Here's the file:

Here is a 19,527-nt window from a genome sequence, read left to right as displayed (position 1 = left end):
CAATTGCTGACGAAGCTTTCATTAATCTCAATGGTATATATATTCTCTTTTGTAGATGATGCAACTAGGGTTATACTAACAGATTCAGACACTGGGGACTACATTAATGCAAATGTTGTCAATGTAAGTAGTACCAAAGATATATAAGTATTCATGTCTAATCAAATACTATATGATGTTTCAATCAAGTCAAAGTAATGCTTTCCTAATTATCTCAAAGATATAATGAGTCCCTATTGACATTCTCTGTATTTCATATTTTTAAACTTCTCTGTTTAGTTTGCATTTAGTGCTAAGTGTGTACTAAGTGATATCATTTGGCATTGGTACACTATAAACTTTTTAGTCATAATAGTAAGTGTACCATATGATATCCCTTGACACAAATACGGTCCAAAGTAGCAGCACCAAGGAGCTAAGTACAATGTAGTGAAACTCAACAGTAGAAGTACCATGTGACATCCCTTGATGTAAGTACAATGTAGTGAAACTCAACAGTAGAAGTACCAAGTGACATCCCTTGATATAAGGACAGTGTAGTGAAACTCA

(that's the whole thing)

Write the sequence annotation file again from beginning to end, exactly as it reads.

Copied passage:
Here is a 19,527-nt window from a genome sequence, read left to right as displayed (position 1 = left end):
CAATTGCTGACGAAGCTTTCATTAATCTCAATGGTATATATATTCTCTTTTGTAGATGATGCAACTAGGGTTATACTAACAGATTCAGACACTGGGGACTACATTAATGCAAATGTTGTCAATGTAAGTAGTACCAAAGATATATAAGTATTCATGTCTAATCAAATACTATATGATGTTTCAATCAAGTCAAAGTAATGCTTTCCTAATTATCTCAAAGATATAATGAGTCCCTATTGACATTCTCTGTATTTCATATTTTTAAACTTCTCTGTTTAGTTTGCATTTAGTGCTAAGTGTGTACTAAGTGATATCATTTGGCATTGGTACACTATAAACTTTTTAGTCATAATAGTAAGTGTACCATATGATATCCCTTGACACAAATACGGTCCAAAGTAGCAGCACCAAGGAGCTAAGTACAATGTAGTGAAACTCAACAGTAGAAGTACCATGTGACATCCCTTGATGTAAGTACAATGTAGTGAAACTCAACAGTAGAAGTACCAAGTGACATCCCTTGATATAAGGACAGTGTAGTGAAACTCA